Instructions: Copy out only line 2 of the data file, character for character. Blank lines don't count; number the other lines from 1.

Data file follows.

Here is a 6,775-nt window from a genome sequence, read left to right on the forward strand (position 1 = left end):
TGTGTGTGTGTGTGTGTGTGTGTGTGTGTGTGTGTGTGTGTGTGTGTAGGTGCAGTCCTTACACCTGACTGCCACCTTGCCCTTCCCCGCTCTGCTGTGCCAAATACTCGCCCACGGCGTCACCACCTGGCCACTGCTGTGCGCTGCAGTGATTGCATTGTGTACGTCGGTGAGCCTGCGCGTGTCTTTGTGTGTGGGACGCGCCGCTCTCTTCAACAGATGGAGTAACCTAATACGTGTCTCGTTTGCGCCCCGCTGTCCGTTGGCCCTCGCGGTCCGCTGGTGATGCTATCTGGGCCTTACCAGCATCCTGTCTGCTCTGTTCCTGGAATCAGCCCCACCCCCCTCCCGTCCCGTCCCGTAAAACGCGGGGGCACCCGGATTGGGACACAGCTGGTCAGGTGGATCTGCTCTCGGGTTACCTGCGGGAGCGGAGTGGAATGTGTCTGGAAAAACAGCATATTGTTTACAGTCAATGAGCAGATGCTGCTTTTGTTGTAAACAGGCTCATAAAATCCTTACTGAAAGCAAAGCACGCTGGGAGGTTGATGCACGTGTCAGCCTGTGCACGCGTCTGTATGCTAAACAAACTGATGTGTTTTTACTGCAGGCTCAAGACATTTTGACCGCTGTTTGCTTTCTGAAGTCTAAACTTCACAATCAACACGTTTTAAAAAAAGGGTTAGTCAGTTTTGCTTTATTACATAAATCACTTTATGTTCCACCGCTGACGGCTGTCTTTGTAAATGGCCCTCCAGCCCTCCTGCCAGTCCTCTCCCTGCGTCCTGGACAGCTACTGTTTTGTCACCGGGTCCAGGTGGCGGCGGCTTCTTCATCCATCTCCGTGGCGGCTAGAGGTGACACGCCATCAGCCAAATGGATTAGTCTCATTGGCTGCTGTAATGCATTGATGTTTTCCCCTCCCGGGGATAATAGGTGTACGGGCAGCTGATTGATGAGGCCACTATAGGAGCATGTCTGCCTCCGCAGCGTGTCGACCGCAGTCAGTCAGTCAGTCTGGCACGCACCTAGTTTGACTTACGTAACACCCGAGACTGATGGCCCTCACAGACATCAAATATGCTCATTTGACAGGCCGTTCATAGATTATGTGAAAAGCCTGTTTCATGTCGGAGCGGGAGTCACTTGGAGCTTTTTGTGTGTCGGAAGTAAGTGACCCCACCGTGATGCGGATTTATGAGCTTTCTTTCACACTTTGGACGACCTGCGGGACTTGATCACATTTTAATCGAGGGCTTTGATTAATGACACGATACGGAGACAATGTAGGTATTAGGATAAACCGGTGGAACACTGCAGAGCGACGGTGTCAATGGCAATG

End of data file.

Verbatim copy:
TGTGTGTGTGTGTGTGTGTGTGTGTGTGTGTGTGTGTGTGTGTGTGTAGGTGCAGTCCTTACACCTGACTGCCACCTTGCCCTTCCCCGCTCTGCTGTGCCAAATACTCGCCCACGGCGTCACCACCTGGCCACTGCTGTGCGCTGCAGTGATTGCATTGTGTACGTCGGTGAGCCTGCGCGTGTCTTTGTGTGTGGGACGCGCCGCTCTCTTCAACAGATGGAGTAACCTAATACGTGTCTCGTTTGCGCCCCGCTGTCCGTTGGCCCTCGCGGTCCGCTGGTGATGCTATCTGGGCCTTACCAGCATCCTGTCTGCTCTGTTCCTGGAATCAGCCCCACCCCCCTCCCGTCCCGTCCCGTAAAACGCGGGGGCACCCGGATTGGGACACAGCTGGTCAGGTGGATCTGCTCTCGGGTTACCTGCGGGAGCGGAGTGGAATGTGTCTGGAAAAACAGCATATTGTTTACAGTCAATGAGCAGATGCTGCTTTTGTTGTAAACAGGCTCATAAAATCCTTACTGAAAGCAAAGCACGCTGGGAGGTTGATGCACGTGTCAGCCTGTGCACGCGTCTGTATGCTAAACAAACTGATGTGTTTTTACTGCAGGCTCAAGACATTTTGACCGCTGTTTGCTTTCTGAAGTCTAAACTTCACAATCAACACGTTTTAAAAAAAGGGTTAGTCAGTTTTGCTTTATTACATAAATCACTTTATGTTCCACCGCTGACGGCTGTCTTTGTAAATGGCCCTCCAGCCCTCCTGCCAGTCCTCTCCCTGCGTCCTGGACAGCTACTGTTTTGTCACCGGGTCCAGGTGGCGGCGGCTTCTTCATCCATCTCCGTGGCGGCTAGAGGTGACACGCCATCAGCCAAATGGATTAGTCTCATTGGCTGCTGTAATGCATTGATGTTTTCCCCTCCCGGGGATAATAGGTGTACGGGCAGCTGATTGATGAGGCCACTATAGGAGCATGTCTGCCTCCGCAGCGTGTCGACCGCAGTCAGTCAGTCAGTCTGGCACGCACCTAGTTTGACTTACGTAACACCCGAGACTGATGGCCCTCACAGACATCAAATATGCTCATTTGACAGGCCGTTCATAGATTATGTGAAAAGCCTGTTTCATGTCGGAGCGGGAGTCACTTGGAGCTTTTTGTGTGTCGGAAGTAAGTGACCCCACCGTGATGCGGATTTATGAGCTTTCTTTCACACTTTGGACGACCTGCGGGACTTGATCACATTTTAATCGAGGGCTTTGATTAATGACACGATACGGAGACAATGTAGGTATTAGGATAAACCGGTGGAACACTGCAGAGCGACGGTGTCAATGGCAATG